The banks want you to walk away. They are insured against any foreclosure, that’s what the PMI it’s private mortgage insurance that protects the bank if you default, so you walk away from your house, destroy your credit, you’re unable to buy a new house for at least three years, meanwhile the bank keeps all the money you’ve been paying plus they get to claim the foreclosure with the insurance so they get all that money back and then they get to turn around a resell the house and make a profit off of that. Walking away is the dumbest thing you can do. It only hurts you not the bank.

          • NeverLetMeDown2 says:

            That could well make sense in a non-recourse state. In a recourse state, or if the owner ever refi’d the mortgage, then it’s a much less attractive proposition.

            • Loias supports harsher punishments against corporations says:

              Question: Do business take the same risk in those states as individuals? If a company backs out on a property lease/mortgage, do they have to pay the difference in any fire sale or auction?

              • lyontaymer30 says:

                Depends on the state, the type of loan, how much is left and probably 5 other things. Sometimes the gov’t investor will take over it out of the hands of the lender if they have a stake in it. But more than likely it’s not the same as an individual.

      • AcctbyDay says:

        Are you saying this because you are “underwater” on your mortgage and want your principle reduced?

        I only ask because reducing principal on mortgages is very similar to giving the OK to irresponsible borrowing. I’m not saying the lenders aren’t at fault for predatory lending, but if you borrow money you are obligated to repay it. Buyers remorse for overvalued assets is just part of the risk you take in purchasing a home. This is identical to purchasing a car and being unhappy with when the price drops. I WANT MY PRINCIPAL REDUCED TO PRE-DEPRECIATION VALUE, I’M A VICTIM.

        I’m not a fan of the banks, but the system will fail in no time flat if each and every individual borrows money and then has a principal reduction. Imagine if every person in an entire city borrowed 500,000 from the bank to purchase a home and immediately wanted their principal written down 250,000 because home values changed. The banks that lent the money would fail and it would make the situation worse. I think someone needs to be punished at these banks for their practices, but the practices of borrowers who knowingly refinanced in order to cash out phantom equity should not get away scott free.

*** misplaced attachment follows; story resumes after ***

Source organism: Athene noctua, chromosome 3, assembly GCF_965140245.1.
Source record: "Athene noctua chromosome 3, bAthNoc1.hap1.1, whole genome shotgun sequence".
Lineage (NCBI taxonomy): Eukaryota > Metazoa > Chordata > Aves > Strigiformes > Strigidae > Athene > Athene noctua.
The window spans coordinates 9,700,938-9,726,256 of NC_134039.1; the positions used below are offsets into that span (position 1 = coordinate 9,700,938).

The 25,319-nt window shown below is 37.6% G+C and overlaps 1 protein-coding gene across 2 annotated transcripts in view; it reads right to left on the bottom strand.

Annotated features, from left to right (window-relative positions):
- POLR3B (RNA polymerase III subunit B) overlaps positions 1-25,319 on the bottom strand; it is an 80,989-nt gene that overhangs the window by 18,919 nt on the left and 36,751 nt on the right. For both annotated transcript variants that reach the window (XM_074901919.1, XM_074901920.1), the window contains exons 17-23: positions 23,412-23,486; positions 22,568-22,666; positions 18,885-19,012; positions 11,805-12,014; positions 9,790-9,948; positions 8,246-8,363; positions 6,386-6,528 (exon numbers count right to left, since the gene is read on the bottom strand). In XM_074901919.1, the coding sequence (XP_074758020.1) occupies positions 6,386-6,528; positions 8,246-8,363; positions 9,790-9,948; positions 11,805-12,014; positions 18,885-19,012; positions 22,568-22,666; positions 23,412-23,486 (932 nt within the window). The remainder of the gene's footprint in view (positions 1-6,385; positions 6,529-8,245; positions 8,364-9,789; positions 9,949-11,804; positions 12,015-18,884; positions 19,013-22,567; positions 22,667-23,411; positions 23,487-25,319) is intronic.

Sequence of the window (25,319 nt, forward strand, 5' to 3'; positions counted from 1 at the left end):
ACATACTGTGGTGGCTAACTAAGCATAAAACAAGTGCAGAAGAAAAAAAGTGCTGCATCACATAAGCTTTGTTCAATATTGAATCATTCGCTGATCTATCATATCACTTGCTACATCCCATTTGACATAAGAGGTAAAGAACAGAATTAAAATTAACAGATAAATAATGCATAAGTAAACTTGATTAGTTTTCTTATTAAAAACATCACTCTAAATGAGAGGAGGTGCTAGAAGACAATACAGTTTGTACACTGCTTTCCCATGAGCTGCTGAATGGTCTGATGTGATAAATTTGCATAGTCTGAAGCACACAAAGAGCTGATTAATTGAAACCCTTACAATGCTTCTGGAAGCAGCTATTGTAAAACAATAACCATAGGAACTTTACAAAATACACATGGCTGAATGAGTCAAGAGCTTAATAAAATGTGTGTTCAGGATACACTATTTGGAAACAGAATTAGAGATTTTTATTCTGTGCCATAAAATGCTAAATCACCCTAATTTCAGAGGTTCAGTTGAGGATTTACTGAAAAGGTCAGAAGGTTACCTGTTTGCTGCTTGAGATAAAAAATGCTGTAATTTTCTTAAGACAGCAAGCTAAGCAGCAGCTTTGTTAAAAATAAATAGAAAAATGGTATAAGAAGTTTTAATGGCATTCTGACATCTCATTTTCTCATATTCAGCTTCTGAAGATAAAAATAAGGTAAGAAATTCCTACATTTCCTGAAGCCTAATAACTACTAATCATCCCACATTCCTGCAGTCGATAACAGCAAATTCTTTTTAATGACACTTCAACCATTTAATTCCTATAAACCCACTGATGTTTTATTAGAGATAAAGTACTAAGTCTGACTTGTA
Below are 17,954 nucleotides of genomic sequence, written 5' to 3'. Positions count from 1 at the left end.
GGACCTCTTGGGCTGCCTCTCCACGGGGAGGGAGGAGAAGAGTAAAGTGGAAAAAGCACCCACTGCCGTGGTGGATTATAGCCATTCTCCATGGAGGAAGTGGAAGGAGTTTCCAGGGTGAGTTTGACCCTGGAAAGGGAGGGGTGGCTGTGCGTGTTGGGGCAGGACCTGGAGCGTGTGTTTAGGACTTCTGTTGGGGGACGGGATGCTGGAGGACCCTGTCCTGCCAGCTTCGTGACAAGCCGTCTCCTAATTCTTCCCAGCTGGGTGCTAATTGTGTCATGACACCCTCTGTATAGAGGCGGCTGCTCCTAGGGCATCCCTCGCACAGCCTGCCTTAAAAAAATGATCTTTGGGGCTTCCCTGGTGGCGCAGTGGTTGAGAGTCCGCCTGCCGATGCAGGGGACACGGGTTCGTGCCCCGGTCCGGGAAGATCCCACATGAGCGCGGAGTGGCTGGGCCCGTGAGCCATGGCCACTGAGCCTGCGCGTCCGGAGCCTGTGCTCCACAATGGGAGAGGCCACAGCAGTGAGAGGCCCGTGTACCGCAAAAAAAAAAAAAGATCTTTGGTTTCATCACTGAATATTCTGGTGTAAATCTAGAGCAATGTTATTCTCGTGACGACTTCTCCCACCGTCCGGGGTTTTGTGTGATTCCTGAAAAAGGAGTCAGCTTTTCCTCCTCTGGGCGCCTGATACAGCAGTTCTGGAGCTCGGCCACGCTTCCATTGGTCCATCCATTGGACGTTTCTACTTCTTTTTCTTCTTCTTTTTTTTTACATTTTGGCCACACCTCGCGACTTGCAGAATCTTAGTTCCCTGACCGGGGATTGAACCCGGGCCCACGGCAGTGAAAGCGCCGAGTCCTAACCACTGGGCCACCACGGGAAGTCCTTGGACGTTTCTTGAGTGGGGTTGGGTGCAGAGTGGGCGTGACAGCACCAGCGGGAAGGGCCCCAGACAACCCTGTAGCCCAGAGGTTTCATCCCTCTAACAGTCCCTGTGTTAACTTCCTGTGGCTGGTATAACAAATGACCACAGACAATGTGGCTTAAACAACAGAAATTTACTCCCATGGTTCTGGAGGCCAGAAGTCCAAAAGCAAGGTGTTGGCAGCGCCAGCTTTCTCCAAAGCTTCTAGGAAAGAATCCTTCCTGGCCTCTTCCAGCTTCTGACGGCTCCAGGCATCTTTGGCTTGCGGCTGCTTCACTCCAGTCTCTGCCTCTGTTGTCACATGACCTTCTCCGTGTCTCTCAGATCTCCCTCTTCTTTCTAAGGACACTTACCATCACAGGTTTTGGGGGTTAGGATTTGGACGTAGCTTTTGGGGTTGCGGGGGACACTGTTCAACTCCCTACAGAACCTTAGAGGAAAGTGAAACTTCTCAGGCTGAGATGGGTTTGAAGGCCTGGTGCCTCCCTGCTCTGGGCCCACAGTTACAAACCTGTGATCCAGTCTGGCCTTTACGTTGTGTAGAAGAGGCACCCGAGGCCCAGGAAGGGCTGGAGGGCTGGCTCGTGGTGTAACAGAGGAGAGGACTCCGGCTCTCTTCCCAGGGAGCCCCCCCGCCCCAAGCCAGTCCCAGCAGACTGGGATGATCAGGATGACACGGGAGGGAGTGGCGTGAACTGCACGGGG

This response here in the article “He suggested other steps instead to help the housing market recover as a whole, like streamlining the refinancing process, and enhancing short sale procedures.” is the very crux of the matter. If the refinance process is simplified and it’s easier and less costly for those people who are having true mortgage problems to refinance into rock bottom rates then a large portion of individuals will be helped. I refinanced my mortgage from 5.375 to 3.375 percent interest and was able to convert from a 30 year to a 15 year note while having my payment only go up a whopping $30 a month. If I would have kept the 30 year term, my payment would have gone down. This is what will help people, getting their interest rates changed and perhaps extending the repayment in terms of years to help the monthly payment.

        No more freebies, I’m tired of watching waste happen and it needs to stop with this victim mentality from this mortgage crisis. Yes, the banks are at fault but so are the borrowers.

        • Smiling says:

          My thoughts exactly. Investments aren’t a for sure thing. Some people buy high, some low. Some lose, some profit. We shouldn’t be such a nation of babies that we expect to be bailed out every time we make an “investment” that doesn’t pan out. That’s not how being a grown up works. If you pay too much for something, you cut your losses and suck it up. Luckily for our country, foreclosures aren’t looked upon like they used to be. So, you get foreclosed on. Rent until you can get another home loan and deal with it. I know that even the luxury apartments around here will rent to you if you have a foreclosure. Financial mistakes are not the end of the world. You can continue to live in a nice place and still be more comfortable than 95% of people in the rest of the world. You still get to keep you cell phone and iPad. You still get to have food on the table. I don’t think we can learn our financial lessons unless we are forced to deal with the consequences.

        • JJFIII says:

          Exactly, so MORE people should make smart business decisions and walk away from their mortgages. They are under NO OBLIGATION to continue to pay them. The bank lent you the money based on the value THEY assigned to the home. I see nothing wrong with a person making a smart business decision and cutting their losses. Businesses do it every single day.

          • frank64 says:

            It depends on the state as far as obligation to make up the difference goes. Some states allow banks to.

            Then you have the problem of where do you live? If you turn in your home you won’t be getting a new one soon, and often rents are more than a mortgage. If someone is under water it might make good financial sense to ride it out. It doesn’t matter what you house’s value is now, it matters when you sell it.

            I am not concerned with banks taking losses, they did take a risk, but it doesn’t absolve the borrower from having some responsibility too. I know you would like to put it all on the banks though.

          • frank64 says:

            Here is a link to an article about recourse mortgages. In some states the bank can go after the borrower for the difference.